What do you worry about? I mean, really worry about? Pick one BIG item and fill in the blank, “I worry about___________________.”
There is good news for us worrywarts. “New research illuminates what leads to excessive worrying-and what can be done about it.” 1
Researches have identified 5 areas that most people worry about the most: relationships, finances, work, lack of confidence and an uncertain future. But some of us worry too much. Agreed? Chronic worriers won’t let go….we hang onto everything, real or imagined. Our apprehensions affect our ability to function. It can be exhausting. We fret about not only a real problem but project it into something that may not be a problem or worry about something that is out of our control.
We are our own worse enemy, however. Some of us create situations that cause us to worry. No need to list them here, we know what they are, we may be in denial or avoidance about solving them or lack the ability to solve them so we worry.
I have many clients who talk talk talk during their treatment time, worrying about “what might happen” or “will happen” or “had happened but….” forming a bitter cycle of worry and anxiety. It’s like a merry-go-round where they can’t get off. “It is hard to stop, because excessive worrying triggers the brain areas that maintain arousal and that are related to fear.”2
The good news is that we can teach ourselves to stop. So, are you ready to stop worrying in 2018? I am!
According to Elizabeth Bernstein, writing in the Life & Arts section of the Wall Street Journal (2/28/2017), here is how:
- Start with a reality check. Ask yourself if the emotion you are feeling is equal in intention to the situation you are worrying about. I will add that is it a “real” situation? Has it happened yet? No? “But I just know that it will_________….” Really? And if you are in the situation, cut out all the drama and solve the darn problem. “This is the reality, not any more and not any less. This is how I plan to solve it.”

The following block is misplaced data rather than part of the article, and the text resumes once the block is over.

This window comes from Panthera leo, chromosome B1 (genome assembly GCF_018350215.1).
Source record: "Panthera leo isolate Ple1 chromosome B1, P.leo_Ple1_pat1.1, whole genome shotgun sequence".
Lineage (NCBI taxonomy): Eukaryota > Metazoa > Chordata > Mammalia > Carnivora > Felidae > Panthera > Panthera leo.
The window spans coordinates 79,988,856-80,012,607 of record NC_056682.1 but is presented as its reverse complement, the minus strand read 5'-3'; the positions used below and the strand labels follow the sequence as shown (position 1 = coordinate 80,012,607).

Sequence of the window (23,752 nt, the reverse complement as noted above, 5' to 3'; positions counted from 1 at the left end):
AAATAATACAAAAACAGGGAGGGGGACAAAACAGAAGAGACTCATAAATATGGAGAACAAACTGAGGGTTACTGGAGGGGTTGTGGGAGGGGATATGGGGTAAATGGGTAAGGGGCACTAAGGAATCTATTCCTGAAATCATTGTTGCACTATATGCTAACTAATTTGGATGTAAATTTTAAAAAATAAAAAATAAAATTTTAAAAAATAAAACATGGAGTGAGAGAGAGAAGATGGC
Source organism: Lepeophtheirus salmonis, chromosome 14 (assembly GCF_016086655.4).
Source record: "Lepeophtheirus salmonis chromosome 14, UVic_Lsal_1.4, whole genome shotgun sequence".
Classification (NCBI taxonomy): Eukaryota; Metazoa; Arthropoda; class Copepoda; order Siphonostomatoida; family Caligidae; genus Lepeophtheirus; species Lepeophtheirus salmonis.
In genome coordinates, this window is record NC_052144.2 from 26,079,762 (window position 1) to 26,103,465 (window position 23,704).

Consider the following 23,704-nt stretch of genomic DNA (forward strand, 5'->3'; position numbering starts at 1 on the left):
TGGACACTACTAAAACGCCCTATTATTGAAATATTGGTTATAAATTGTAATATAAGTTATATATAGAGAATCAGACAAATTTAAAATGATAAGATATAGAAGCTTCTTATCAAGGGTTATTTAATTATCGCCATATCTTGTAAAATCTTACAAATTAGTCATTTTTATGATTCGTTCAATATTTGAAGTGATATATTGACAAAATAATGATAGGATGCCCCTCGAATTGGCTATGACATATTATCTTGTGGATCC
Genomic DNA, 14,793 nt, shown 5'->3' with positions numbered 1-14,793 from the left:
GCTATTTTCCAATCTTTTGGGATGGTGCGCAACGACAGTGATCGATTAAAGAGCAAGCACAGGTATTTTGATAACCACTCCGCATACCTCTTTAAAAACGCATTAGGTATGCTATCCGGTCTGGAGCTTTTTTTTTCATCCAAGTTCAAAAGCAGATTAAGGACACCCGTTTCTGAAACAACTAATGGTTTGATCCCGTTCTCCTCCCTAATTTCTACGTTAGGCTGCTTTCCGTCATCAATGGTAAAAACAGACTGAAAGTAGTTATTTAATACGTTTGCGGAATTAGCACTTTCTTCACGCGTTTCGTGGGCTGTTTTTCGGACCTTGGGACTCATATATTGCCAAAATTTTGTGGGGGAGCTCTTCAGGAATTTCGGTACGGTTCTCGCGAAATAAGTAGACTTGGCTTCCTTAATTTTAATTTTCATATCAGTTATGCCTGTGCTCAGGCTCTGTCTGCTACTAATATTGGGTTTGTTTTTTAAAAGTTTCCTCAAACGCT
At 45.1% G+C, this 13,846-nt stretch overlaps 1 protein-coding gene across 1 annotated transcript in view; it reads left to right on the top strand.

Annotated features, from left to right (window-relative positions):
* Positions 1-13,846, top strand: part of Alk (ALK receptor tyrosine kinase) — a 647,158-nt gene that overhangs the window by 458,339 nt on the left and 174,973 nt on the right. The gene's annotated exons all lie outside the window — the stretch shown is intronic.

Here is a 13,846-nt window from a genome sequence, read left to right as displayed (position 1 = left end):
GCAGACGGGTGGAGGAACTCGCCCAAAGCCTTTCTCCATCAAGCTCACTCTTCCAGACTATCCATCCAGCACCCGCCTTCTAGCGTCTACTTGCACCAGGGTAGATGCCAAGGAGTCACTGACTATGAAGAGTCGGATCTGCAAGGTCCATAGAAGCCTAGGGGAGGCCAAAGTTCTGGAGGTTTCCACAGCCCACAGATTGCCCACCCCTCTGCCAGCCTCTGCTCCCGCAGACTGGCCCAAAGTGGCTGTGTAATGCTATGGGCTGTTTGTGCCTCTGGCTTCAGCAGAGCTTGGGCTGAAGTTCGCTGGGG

- Tell yourself a better story rather than focusing on the worst case scenario. I know, easier said than done but gotta start somewhere. Look at the problem from 180 degrees-we are aware of the downside but there is an upside, so find it. and focus on that instead.
- Make a plan to deal with the issue. Resolve it asap. Trust me, being in denial and avoidance does not solve it. So make that plan. And if it is a future event that you are worried about, make the plan to fix it now. You can do it.
- Set a timer, i.e., 15 minutes to worry about it and stop. Well, I have never known that to work. But here is how I deal with my worries…I do set a one hour timer-it’s the one hour that I spend with Mona, my hairdresser. I blab blab blab and then feel much better. Of course, I don’t know how Mona deals with all of it. A good tip, I am sure, helps. And talking out loud about our worries may help us to put things in perspective.
- Yell “Shred” (in your head). Picture your worries going through a paper shredder. Visualize them being destroyed. Well, if it would only work for my credit card bills, house payments, utilities, etc. but I get it. Once again, we create the issues that cause us to worry. Such as not setting enough money aside to pay fixed expenses or monthly expenditures. We know they are coming but we don’t manage them. Get a grip, shred the worries and deal with them and then you’ll feel better. And if you don’t, there’s always professional help. I find that Mona is cheaper than Dr. Phil.
- Distract yourself with music, exercise, a good book or movie. We “overly” worry about politics, North Korea, stock market, just to name a few issues, but is it worth the cost of our mental health? Not in 2018!
Happy New Year! May our year be filled with peace, prosperity and most of all, no worries. There is nothing that cannot be solved objectively.
So be it!
1,2 Wall Street Journal 2/28/2017 Life & Arts